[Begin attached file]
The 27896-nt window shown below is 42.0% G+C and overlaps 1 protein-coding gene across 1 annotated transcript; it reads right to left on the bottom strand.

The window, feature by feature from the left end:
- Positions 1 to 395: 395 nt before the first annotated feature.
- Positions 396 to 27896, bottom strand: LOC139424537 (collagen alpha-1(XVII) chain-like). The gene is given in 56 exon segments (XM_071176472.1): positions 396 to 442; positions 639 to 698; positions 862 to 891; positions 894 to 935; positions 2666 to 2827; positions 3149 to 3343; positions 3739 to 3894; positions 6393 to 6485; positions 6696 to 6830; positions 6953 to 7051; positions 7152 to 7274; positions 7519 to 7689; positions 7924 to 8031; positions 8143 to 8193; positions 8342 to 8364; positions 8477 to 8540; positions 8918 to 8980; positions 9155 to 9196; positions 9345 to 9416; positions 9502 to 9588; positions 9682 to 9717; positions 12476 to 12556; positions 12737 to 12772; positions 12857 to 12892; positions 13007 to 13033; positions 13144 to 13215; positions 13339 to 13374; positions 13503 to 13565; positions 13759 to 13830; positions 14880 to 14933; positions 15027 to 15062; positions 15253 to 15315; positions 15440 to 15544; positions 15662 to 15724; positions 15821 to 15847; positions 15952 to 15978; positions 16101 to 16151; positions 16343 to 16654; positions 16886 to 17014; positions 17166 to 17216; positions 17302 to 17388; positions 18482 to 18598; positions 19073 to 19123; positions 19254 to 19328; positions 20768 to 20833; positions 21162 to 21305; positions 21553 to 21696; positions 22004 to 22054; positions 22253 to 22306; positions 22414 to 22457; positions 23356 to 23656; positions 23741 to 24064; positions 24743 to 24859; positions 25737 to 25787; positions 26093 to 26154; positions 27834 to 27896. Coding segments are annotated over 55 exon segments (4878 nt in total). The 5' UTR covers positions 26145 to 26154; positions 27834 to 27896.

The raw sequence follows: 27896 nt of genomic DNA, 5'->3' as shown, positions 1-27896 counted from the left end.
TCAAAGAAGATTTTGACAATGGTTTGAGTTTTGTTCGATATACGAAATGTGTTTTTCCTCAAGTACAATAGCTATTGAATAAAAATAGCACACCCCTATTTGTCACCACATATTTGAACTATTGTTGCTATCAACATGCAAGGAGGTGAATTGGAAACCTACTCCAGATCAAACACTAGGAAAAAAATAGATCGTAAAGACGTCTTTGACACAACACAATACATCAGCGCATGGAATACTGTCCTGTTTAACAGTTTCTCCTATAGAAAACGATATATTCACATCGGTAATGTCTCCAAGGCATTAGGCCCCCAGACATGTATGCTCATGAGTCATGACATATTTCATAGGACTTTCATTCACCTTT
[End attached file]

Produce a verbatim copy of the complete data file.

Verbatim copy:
The 27896-nt window shown below is 42.0% G+C and overlaps 1 protein-coding gene across 1 annotated transcript; it reads right to left on the bottom strand.

The window, feature by feature from the left end:
- Positions 1 to 395: 395 nt before the first annotated feature.
- Positions 396 to 27896, bottom strand: LOC139424537 (collagen alpha-1(XVII) chain-like). The gene is given in 56 exon segments (XM_071176472.1): positions 396 to 442; positions 639 to 698; positions 862 to 891; positions 894 to 935; positions 2666 to 2827; positions 3149 to 3343; positions 3739 to 3894; positions 6393 to 6485; positions 6696 to 6830; positions 6953 to 7051; positions 7152 to 7274; positions 7519 to 7689; positions 7924 to 8031; positions 8143 to 8193; positions 8342 to 8364; positions 8477 to 8540; positions 8918 to 8980; positions 9155 to 9196; positions 9345 to 9416; positions 9502 to 9588; positions 9682 to 9717; positions 12476 to 12556; positions 12737 to 12772; positions 12857 to 12892; positions 13007 to 13033; positions 13144 to 13215; positions 13339 to 13374; positions 13503 to 13565; positions 13759 to 13830; positions 14880 to 14933; positions 15027 to 15062; positions 15253 to 15315; positions 15440 to 15544; positions 15662 to 15724; positions 15821 to 15847; positions 15952 to 15978; positions 16101 to 16151; positions 16343 to 16654; positions 16886 to 17014; positions 17166 to 17216; positions 17302 to 17388; positions 18482 to 18598; positions 19073 to 19123; positions 19254 to 19328; positions 20768 to 20833; positions 21162 to 21305; positions 21553 to 21696; positions 22004 to 22054; positions 22253 to 22306; positions 22414 to 22457; positions 23356 to 23656; positions 23741 to 24064; positions 24743 to 24859; positions 25737 to 25787; positions 26093 to 26154; positions 27834 to 27896. Coding segments are annotated over 55 exon segments (4878 nt in total). The 5' UTR covers positions 26145 to 26154; positions 27834 to 27896.

The raw sequence follows: 27896 nt of genomic DNA, 5'->3' as shown, positions 1-27896 counted from the left end.
TCAAAGAAGATTTTGACAATGGTTTGAGTTTTGTTCGATATACGAAATGTGTTTTTCCTCAAGTACAATAGCTATTGAATAAAAATAGCACACCCCTATTTGTCACCACATATTTGAACTATTGTTGCTATCAACATGCAAGGAGGTGAATTGGAAACCTACTCCAGATCAAACACTAGGAAAAAAATAGATCGTAAAGACGTCTTTGACACAACACAATACATCAGCGCATGGAATACTGTCCTGTTTAACAGTTTCTCCTATAGAAAACGATATATTCACATCGGTAATGTCTCCAAGGCATTAGGCCCCCAGACATGTATGCTCATGAGTCATGACATATTTCATAGGACTTTCATTCACCTTT